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By Henry A. Barrios / The Californian
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By Alex Horvath / The Californian
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By Alex Horvath / The Californian
BY JAMES BURGER, Californian staff writer firstname.lastname@example.org
Kern County supervisors took the first step toward banning the sale of medical marijuana though organized, nonprofit collectives and cooperatives in county areas Tuesday over the objections of a crowd that filled their chambers and marched down Truxtun Avenue.
The Board of Supervisors could have slammed the plan into place immediately.
But it chose to wait one week and take more input from staff about the impact on patients.
Supervisors voted unanimously to approve a first reading of an ordinance that would create the ban on collectives, limit the number of plants that could be grown outside on a piece of property to 99 and outlaw the sale of marijuana-laced food products.
A second reading of the ordinance is scheduled for next Tuesday, allowing for more debate on the issue.
If supervisors support the ordinance again that day, the rule would become law 30 days later.
Lawyers for medical marijuana cooperatives promised the county would face legal action.
"You are going to get sued," said attorney Phil Ganong. "We've got the money. We will do it."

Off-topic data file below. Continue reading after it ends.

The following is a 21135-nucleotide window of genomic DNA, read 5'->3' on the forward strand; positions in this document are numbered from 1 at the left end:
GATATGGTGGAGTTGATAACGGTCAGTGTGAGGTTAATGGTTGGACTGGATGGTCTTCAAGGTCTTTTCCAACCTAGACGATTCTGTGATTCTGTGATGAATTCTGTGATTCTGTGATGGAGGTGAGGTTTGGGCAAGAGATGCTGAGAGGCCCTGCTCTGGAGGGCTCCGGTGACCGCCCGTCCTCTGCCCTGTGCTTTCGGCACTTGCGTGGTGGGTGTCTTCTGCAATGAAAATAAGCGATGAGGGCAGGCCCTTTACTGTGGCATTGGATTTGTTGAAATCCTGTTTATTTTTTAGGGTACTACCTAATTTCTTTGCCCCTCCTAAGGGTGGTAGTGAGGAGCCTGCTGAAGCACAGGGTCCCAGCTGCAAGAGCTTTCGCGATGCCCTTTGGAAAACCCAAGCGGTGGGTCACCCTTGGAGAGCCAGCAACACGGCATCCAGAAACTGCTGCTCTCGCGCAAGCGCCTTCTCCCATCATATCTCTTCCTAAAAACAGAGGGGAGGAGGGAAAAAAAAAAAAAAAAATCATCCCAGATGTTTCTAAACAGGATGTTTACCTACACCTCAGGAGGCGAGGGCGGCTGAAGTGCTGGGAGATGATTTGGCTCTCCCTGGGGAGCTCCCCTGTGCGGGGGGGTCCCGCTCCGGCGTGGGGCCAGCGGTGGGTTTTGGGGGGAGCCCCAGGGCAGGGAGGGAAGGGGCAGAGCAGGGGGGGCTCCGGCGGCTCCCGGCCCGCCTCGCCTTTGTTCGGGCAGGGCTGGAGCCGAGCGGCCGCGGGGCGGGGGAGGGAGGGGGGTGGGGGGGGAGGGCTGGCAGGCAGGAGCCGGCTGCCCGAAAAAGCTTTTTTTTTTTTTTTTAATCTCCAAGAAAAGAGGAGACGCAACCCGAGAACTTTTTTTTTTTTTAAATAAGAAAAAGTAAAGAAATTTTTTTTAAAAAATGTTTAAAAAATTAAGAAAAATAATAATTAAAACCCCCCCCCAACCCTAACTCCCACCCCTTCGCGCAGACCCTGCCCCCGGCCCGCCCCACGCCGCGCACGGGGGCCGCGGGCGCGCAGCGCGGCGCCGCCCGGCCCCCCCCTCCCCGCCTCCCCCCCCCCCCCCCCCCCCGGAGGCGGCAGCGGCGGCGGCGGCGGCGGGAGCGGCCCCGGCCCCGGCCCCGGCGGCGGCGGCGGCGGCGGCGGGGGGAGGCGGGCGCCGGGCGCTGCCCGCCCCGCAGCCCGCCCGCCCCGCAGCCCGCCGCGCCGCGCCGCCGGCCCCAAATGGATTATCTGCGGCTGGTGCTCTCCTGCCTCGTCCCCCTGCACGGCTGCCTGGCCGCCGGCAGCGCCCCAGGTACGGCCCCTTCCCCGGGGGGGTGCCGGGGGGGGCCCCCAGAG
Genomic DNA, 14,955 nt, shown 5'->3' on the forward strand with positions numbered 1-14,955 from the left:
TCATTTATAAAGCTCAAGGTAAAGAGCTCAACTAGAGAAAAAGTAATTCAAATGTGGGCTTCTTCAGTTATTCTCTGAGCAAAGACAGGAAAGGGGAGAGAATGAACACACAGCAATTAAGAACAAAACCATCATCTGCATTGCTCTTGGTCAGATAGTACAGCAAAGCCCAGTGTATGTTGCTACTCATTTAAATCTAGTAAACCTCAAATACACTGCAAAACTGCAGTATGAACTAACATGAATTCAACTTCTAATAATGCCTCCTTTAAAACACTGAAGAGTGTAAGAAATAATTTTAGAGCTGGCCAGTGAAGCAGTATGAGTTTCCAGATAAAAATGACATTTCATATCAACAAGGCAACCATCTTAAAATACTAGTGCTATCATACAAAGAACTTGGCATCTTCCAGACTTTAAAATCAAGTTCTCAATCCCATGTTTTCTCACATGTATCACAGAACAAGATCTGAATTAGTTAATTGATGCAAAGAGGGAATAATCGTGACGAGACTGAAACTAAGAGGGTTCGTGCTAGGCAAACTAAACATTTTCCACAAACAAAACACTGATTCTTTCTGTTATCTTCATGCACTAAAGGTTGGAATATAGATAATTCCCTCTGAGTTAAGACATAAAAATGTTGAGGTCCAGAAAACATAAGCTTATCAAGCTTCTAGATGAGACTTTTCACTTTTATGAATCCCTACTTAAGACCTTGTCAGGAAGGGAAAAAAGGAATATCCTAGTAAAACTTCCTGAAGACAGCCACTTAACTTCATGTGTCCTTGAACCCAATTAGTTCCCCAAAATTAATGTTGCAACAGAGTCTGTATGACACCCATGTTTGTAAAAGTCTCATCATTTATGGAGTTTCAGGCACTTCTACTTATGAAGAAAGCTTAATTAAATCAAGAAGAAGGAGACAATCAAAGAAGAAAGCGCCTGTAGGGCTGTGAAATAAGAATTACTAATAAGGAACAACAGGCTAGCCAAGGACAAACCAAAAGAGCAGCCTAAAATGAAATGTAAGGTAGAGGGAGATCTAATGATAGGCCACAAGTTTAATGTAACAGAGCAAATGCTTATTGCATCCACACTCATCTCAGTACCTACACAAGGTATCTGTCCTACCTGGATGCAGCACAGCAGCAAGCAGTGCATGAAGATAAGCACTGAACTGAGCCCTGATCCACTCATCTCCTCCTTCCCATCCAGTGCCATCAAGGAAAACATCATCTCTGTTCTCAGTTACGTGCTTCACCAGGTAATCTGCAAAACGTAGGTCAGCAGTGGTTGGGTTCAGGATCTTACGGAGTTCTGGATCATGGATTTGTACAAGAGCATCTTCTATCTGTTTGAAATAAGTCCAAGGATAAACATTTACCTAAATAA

The counties of Orange, Los Angeles and Sacramento have also approved bans. The city of Bakersfield has a ban through zoning laws.
The debate among Kern County supervisors Tuesday was diverse.
Supervisor Ray Watson made a motion to refer the ordinance back to staff, which got initial support from Supervisor Karen Goh.
But when Supervisors Mike Maggard and Jon McQuiston criticized the idea, Goh said she misunderstood the motion and Watson backpedaled as well.
Maggard said sending the question back to staff would open up a can of worms, allowing the heated debate over the issue of medical marijuana collectives to drag on and on.
Watson said there are illegal operations out there and there are fake patients, but there has to be a way to deal with those directly without trying to wipe out the troublemakers with a sweeping ordinance.
"I don't think we have really talked about how we actually want this to work," Watson said.
He pointed to the testimony of Jane Prewett, who told the story of how marijuana baked into a cake helped her husband enjoy more peace in the final months of his life.
"When you're facing death, you will take whatever help you can get," she said. "I usually agree with the sheriff, but on this he is very wrong."
"I was struck by Jane Prewett's comments. I don't think that Jane Prewett is capable of growing marijuana," Watson said. "I don't care what anyone takes, whether it's legal or not, if it makes it easier for them as they are dying."
Staff said they will try to develop more information for Watson that would explain how people can still acquire medical marijuana when storefront dispensaries are gone.
Planning Director Lorelei Oviatt told the board that if the formal storefronts go away, the cooperative relationship -- where growers with cards grow more than they can use and give the excess to other members of the group -- could continue informally.
Long-time marijuana advocate Doug McAfee said he was frustrated but not surprised by the decision.
He said there isn't a problem with the way collectives and cooperatives work currently and the supervisors didn't have evidence about the secondary crime and problems created by the operations -- just the word of Kern County Sheriff Donny Youngblood, who he said has it out for medical marijuana.
"There will be a backlash against the Board of Supervisors, a referendum, a recall," McAfee said.